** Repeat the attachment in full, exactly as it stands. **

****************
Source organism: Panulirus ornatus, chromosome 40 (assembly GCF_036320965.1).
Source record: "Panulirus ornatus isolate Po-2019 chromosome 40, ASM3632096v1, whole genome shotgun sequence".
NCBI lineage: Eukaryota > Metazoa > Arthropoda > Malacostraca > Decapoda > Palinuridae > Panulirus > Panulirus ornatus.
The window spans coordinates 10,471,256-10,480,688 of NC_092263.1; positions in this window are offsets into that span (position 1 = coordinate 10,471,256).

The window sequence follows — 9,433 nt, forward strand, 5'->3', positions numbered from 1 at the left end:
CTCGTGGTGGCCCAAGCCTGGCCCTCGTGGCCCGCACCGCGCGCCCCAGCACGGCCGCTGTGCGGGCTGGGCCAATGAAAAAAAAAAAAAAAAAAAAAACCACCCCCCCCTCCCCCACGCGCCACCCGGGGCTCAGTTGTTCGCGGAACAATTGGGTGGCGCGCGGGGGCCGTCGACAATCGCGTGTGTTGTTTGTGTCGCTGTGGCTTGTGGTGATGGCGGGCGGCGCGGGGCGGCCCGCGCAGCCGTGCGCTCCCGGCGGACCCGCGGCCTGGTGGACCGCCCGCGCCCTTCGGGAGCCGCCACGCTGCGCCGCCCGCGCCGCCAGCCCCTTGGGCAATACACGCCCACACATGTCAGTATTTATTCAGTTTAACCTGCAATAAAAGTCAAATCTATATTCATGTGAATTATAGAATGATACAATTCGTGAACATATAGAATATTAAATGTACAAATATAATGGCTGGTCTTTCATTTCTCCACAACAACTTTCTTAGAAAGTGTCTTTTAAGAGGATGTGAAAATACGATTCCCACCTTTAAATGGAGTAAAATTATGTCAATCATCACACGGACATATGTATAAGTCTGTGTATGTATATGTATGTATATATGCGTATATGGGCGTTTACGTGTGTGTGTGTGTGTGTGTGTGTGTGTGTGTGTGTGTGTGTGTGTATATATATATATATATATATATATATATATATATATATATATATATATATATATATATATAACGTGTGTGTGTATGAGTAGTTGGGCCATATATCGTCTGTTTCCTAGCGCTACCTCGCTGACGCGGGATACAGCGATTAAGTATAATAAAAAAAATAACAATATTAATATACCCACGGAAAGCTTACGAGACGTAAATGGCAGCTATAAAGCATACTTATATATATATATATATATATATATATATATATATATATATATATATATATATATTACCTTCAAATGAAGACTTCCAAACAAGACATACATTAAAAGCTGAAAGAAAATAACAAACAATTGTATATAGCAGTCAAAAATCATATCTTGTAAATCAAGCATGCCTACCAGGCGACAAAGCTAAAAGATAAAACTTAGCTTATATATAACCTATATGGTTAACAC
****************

Source organism: Panulirus ornatus, chromosome 40 (assembly GCF_036320965.1).
Source record: "Panulirus ornatus isolate Po-2019 chromosome 40, ASM3632096v1, whole genome shotgun sequence".
NCBI lineage: Eukaryota > Metazoa > Arthropoda > Malacostraca > Decapoda > Palinuridae > Panulirus > Panulirus ornatus.
The window spans coordinates 10,471,256-10,480,688 of NC_092263.1; positions in this window are offsets into that span (position 1 = coordinate 10,471,256).

The window sequence follows — 9,433 nt, forward strand, 5'->3', positions numbered from 1 at the left end:
CTCGTGGTGGCCCAAGCCTGGCCCTCGTGGCCCGCACCGCGCGCCCCAGCACGGCCGCTGTGCGGGCTGGGCCAATGAAAAAAAAAAAAAAAAAAAAAACCACCCCCCCCTCCCCCACGCGCCACCCGGGGCTCAGTTGTTCGCGGAACAATTGGGTGGCGCGCGGGGGCCGTCGACAATCGCGTGTGTTGTTTGTGTCGCTGTGGCTTGTGGTGATGGCGGGCGGCGCGGGGCGGCCCGCGCAGCCGTGCGCTCCCGGCGGACCCGCGGCCTGGTGGACCGCCCGCGCCCTTCGGGAGCCGCCACGCTGCGCCGCCCGCGCCGCCAGCCCCTTGGGCAATACACGCCCACACATGTCAGTATTTATTCAGTTTAACCTGCAATAAAAGTCAAATCTATATTCATGTGAATTATAGAATGATACAATTCGTGAACATATAGAATATTAAATGTACAAATATAATGGCTGGTCTTTCATTTCTCCACAACAACTTTCTTAGAAAGTGTCTTTTAAGAGGATGTGAAAATACGATTCCCACCTTTAAATGGAGTAAAATTATGTCAATCATCACACGGACATATGTATAAGTCTGTGTATGTATATGTATGTATATATGCGTATATGGGCGTTTACGTGTGTGTGTGTGTGTGTGTGTGTGTGTGTGTGTGTGTGTGTGTGTATATATATATATATATATATATATATATATATATATATATATATATATATATATATATATAACGTGTGTGTGTATGAGTAGTTGGGCCATATATCGTCTGTTTCCTAGCGCTACCTCGCTGACGCGGGATACAGCGATTAAGTATAATAAAAAAAATAACAATATTAATATACCCACGGAAAGCTTACGAGACGTAAATGGCAGCTATAAAGCATACTTATATATATATATATATATATATATATATATATATATATATATATATATATATATTACCTTCAAATGAAGACTTCCAAACAAGACATACATTAAAAGCTGAAAGAAAATAACAAACAATTGTATATAGCAGTCAAAAATCATATCTTGTAAATCAAGCATGCCTACCAGGCGACAAAGCTAAAAGATAAAACTTAGCTTATATATAACCTATATGGTTAACAC